Amidst the Florida Congressional redistricting map stalemate, potential congressional candidates are locked in a holding pattern right now. Incumbents are unsure whether they will even be representing the same districts they do now; will they need to introduce themselves to a host of new voters; could these news districts actually end their terms? Lots of discussion has been focused on Congressional District 5 (incumbent Rep. Corrine Brown-D) and Congressional District 10 (incumbent Rep. Dan Webster-R). If the map approved by the Florida House is approved, both incumbents face real danger of losing their seats. CD 10 could take on a decidedly Democratic shift, while CD 5 could become a bit more Republican.
Right now, Brown’s only opponents appear to be two Republicans, Glo Smith, who lives in North Florida and ran unsuccessfully against Brown in 2014, and Thuy Lowe, who was unsuccessful in her bid against Smith for the Republican nomination for the seat. If CD shifts north and west as expected, Lowe may actually have to leave the race as she does not live in the new CD5, leaving only Smith as a declared candidate against Brown. However, if the shift occurs, others are eyeing a bid for the seat. Webster faces a much tougher challenge, as two prominent Democrats, Val Demmings and State Senator Geraldine Thompson have already declared their intentions to run for the seat. Former State Senator Gary Siplin has indicated a strong interest in making a run, but a final announcement is still pending.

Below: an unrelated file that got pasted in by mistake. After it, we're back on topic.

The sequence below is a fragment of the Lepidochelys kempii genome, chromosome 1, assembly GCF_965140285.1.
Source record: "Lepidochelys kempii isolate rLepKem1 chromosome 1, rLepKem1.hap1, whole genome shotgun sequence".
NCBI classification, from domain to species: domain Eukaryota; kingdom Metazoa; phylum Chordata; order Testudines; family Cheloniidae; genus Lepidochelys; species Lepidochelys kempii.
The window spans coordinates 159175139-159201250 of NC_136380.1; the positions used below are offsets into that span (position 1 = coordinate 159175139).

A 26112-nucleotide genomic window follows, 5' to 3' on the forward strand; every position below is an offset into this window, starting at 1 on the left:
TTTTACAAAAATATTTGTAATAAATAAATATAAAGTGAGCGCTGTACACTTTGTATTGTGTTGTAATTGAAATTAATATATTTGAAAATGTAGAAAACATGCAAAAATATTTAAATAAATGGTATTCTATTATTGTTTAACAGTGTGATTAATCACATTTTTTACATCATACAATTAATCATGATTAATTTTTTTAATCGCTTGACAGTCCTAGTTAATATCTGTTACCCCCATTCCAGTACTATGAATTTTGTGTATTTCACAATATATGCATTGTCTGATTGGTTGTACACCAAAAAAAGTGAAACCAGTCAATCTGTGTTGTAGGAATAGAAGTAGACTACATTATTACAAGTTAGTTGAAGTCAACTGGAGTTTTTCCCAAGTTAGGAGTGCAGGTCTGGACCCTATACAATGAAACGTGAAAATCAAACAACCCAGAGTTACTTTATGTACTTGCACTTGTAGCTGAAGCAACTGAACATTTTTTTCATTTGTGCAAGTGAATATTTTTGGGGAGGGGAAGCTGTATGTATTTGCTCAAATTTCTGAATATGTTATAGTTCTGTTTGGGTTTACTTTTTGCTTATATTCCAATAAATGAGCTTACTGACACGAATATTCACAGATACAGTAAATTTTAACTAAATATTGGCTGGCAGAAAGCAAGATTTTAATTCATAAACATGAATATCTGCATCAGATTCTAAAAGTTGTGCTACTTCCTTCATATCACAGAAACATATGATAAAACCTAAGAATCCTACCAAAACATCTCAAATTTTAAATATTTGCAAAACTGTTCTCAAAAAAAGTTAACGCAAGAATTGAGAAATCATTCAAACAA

One seat that has not been looked at much is Congressional District 2, in the Big Bend/Emerald coast part of the State. Incumbent Rep. Gwen Graham (D) may be looking at some tough competition of her own if the new map is approved. The District currently crosses 14 counties in the Big Bend Area, including all of Leon County. If the map is approved, Leon County would be split, as would Columbia County. These counties have a more republican flavor to them. In fact, two Republicans have already filed to run and have picked up some powerful GOP endorsements. Part of Leon County could be shifted into CD 5, and some speculation on what Graham would do at that point, possibly even consider a run for the redistricted CD 5, setting up a showdown between two Democratic incumbents. In 2012, a similar scenario played out in the new CD 7 district, where Republicans John Mica and Sandy Adams, both incumbent Congressmen, were forced to run against each other in a primary when the new district was formed.
Today was the last day for the Florida legislature to come together to approve a new map. Now, the districts will likely be drawn by the Florida Supreme Court, a prospect no one wanted. That process may not occur for several more weeks, leaving incumbents and candidates alike in limbo as to what their next steps should be.